energy

Downtown Jacksonville
Bill Bortzfield / WJCT News

The American Council for an Energy Efficient Economy released its 2020 Clean Energy Scorecard for 100 U.S. cities Thursday, ranking Jacksonville toward the bottom, at No. 74.

Eagle LNG Partners' Maxville facility west of downtown Jacksonville.
Eagle LNG Partners LLC

Tax incentives for a new natural gas export facility on Jacksonville’s Northside have cleared a legislative hurdle.

Energy Inequality

An estimated 16 million Americans pay more than 10 percent of their total income on utility bills, more than four times higher than the average consumer.

A new report from the energy equity nonprofit Groundswell finds Jacksonville is the U.S. city struggling the most when it comes to the issue of energy inequality.

According to their research, nearly 15 percent of Jacksonville households living below the poverty line pay more than $200 per month for electricity.

Adithya Sambamurthy / Reveal

On this hour of Reveal, we take another look at three of our major investigations that explored energy production in the United States, and we’ll bring you up to date on what’s happened since they originally aired.

 From Washington to North Dakota and Oklahoma, we’ll revisit how fracking has opened new realms of oil and gas production and examine some of the complex consequences of so-called "energy independence."

Chuck Coker / Flickr Creative Commons

Jacksonville is one of the least energy-efficient major cities in the country. That’s according to a scorecard by a Washington D.C.-based nonprofit.

Still, the city scored higher than it did two years ago.


Ryan Benk / WJCT News

Natural gas took center stage at the Florida Energy Summit in Jacksonville Thursday, sponsored by the Florida Department of Agriculture and Consumer Services and hosted by the Jacksonville Chamber of Commerce. 

Energy company execs and government officials called the fuel source integral to the state’s energy independence.

But a recent study says Florida and the rest of the country are too reliant on the fuel.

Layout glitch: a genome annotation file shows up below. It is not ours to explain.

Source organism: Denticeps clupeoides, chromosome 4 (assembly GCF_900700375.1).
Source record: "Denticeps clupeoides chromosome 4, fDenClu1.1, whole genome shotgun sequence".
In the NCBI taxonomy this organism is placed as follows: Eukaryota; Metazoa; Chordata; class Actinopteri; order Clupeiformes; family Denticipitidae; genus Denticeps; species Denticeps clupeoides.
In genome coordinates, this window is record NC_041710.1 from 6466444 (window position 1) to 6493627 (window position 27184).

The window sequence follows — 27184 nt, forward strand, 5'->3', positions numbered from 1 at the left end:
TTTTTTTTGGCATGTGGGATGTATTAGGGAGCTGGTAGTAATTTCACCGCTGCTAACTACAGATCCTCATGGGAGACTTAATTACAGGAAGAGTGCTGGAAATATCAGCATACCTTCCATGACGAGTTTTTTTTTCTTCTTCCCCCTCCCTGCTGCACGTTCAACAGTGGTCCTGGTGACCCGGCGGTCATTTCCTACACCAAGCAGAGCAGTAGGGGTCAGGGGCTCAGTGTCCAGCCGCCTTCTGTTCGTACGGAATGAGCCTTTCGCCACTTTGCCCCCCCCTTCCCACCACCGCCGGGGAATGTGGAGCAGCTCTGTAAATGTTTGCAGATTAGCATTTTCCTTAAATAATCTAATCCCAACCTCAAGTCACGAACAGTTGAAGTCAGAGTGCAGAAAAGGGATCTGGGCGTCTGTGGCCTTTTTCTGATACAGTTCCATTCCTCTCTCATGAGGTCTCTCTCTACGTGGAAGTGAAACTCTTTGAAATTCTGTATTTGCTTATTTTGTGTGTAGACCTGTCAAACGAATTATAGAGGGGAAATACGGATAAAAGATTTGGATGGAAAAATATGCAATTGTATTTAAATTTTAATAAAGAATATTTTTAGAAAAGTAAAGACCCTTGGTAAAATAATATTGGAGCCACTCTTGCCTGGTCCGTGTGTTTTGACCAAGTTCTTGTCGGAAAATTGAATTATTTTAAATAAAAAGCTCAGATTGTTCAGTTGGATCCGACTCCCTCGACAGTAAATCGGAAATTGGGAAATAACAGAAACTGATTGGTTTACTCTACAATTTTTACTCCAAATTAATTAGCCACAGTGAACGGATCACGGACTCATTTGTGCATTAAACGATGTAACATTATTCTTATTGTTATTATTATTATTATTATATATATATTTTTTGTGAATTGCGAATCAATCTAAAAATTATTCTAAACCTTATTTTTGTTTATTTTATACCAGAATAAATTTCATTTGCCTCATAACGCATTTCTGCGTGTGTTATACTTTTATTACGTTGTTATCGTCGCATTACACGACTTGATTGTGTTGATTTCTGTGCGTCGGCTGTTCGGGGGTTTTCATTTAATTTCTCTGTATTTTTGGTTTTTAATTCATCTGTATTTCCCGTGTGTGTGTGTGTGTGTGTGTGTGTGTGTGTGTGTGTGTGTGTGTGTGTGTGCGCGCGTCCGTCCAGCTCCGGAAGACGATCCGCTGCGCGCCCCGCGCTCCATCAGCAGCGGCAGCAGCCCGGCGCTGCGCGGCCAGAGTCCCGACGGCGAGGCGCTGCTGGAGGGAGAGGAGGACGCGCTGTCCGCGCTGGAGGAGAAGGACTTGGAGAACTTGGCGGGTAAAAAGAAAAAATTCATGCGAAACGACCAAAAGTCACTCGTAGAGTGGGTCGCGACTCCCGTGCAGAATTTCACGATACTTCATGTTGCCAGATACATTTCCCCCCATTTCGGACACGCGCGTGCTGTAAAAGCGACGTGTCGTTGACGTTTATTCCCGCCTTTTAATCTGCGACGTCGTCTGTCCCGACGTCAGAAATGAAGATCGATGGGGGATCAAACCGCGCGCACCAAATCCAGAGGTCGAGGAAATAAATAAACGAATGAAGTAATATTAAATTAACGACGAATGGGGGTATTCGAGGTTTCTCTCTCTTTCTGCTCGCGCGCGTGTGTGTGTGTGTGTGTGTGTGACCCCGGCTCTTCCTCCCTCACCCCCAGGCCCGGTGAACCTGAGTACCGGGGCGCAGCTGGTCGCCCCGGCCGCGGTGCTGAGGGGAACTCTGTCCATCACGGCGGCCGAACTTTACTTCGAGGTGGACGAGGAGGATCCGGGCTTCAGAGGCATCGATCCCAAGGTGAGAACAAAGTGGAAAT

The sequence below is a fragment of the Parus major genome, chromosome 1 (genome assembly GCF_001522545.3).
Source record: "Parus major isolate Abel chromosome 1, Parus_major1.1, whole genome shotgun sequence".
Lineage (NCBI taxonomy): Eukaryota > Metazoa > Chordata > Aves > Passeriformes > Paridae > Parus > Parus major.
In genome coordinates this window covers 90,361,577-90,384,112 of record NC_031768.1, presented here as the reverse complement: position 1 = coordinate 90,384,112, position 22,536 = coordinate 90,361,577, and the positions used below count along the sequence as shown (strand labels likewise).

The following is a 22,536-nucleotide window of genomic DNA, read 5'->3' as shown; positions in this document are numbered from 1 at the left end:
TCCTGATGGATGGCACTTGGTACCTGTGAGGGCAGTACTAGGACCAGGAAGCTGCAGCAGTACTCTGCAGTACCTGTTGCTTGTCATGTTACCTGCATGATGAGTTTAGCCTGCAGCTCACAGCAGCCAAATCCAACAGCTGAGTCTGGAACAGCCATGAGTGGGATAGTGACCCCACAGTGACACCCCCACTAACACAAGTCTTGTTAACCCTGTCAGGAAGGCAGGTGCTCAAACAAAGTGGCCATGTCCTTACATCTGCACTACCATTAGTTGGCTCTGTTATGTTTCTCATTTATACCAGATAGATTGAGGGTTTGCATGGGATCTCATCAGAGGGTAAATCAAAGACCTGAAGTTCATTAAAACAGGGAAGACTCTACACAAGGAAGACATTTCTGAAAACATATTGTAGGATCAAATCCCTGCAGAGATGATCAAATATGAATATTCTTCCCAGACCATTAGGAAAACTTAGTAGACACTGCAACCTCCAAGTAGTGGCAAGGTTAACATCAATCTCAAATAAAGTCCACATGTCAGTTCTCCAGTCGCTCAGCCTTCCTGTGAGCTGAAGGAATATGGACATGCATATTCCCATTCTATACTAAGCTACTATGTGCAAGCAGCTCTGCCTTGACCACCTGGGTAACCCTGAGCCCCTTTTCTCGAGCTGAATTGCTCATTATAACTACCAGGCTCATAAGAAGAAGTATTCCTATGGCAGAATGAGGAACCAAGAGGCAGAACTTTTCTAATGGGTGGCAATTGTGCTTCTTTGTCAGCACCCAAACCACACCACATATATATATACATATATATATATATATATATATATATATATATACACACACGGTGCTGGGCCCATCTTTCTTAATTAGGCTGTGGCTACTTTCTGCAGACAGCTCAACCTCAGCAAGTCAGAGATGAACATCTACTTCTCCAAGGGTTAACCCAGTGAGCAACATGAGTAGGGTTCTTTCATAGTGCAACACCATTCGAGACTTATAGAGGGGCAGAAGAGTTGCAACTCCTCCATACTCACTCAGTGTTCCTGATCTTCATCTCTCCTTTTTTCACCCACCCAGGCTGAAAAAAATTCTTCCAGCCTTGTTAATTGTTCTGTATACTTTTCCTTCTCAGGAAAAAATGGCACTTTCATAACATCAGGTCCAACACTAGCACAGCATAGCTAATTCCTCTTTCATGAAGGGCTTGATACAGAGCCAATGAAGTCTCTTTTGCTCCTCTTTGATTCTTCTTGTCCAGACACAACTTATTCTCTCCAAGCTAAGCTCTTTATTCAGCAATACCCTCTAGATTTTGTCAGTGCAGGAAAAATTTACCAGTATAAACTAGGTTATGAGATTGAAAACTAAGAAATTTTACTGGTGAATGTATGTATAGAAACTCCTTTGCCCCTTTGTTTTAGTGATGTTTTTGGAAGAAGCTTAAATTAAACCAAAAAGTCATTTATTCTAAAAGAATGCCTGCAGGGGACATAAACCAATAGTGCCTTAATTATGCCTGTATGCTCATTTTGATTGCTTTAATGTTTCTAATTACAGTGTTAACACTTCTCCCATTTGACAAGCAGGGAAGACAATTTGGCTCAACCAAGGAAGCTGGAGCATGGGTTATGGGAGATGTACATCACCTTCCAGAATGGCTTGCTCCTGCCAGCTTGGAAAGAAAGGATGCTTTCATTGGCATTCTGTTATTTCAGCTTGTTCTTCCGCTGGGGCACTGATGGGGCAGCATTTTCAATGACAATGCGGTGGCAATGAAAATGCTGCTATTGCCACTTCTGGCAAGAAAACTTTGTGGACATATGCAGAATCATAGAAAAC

The U.S. Supreme Court on Monday blocked Obama administration rules aimed at limiting the hazardous air pollutants like mercury that emanate from the nation’s power plants, though the ruling’s effect on Jacksonville’s electric utility, JEA, appears to be limited.  At the same time, there are updates to efforts on a solar ballot initiative here in Florida, with four utilities and Florida’s attorney general working to block what they say is a potentially misleading measure. The group behind the initiative, Floridians for Solar Choice, filed legal briefs this week supporting the ballot measure, which it argues will remove barriers limiting ownership models of solar generation. We discuss this latest news affects energy here in Florida with Jay Worley, director of environmental programs at JEA, and Stephen Smith, Executive Director of Souther Alliance for Clean Energy and founding member of Floridians for Solar Choice coalition.


Google Maps

A coal-fired power plant in North Jacksonville is being targeted for closure by Florida Power & Light Company. The utility company is asking the state Public Service Commission for permission to buy the Cedar Bay power plant.

Florida Power & Light Company wants to buy the plant on Eastport Road for more than $500 million by July.

solar exposure map
National Renewable Energy Laboratory

Jacksonville City Councilman and Republican mayoral candidate Bill Bishop was on WJCT's "First Coast Connect" call-in show this week. When a listener asked Bishop why there's not more solar power in Florida, he said a low amount of sunshine is a big factor. But research shows Florida actually has above-average solar potential and production.

JAXPORT

Florida Gov. Rick Scott is inviting energy-industry workers laid off in other places to start new careers in Florida. 

Bloomberg News estimates more than 30,000 oil and gas industry workers have been let go as companies slash budgets amidst declining oil prices. Scott’s administration is posting an open invitation to those workers to come find a job in Florida. The state has created the website Fueling Florida Jobs.com, where job seekers can search openings available through the CareerSource Florida network.

Alexander Vasenin / Wikimedia Commons

I get it. I truly understand and empathize with the uproar and outrage concerning the two teenaged girls who tortured and stomped to death a gopher tortoise on July 16 in Clay County.

Wilson Bilkovich / Flickr

Environmental advocates and energy companies are at odds in a fight over what should be allowed in the waters of the First Coast.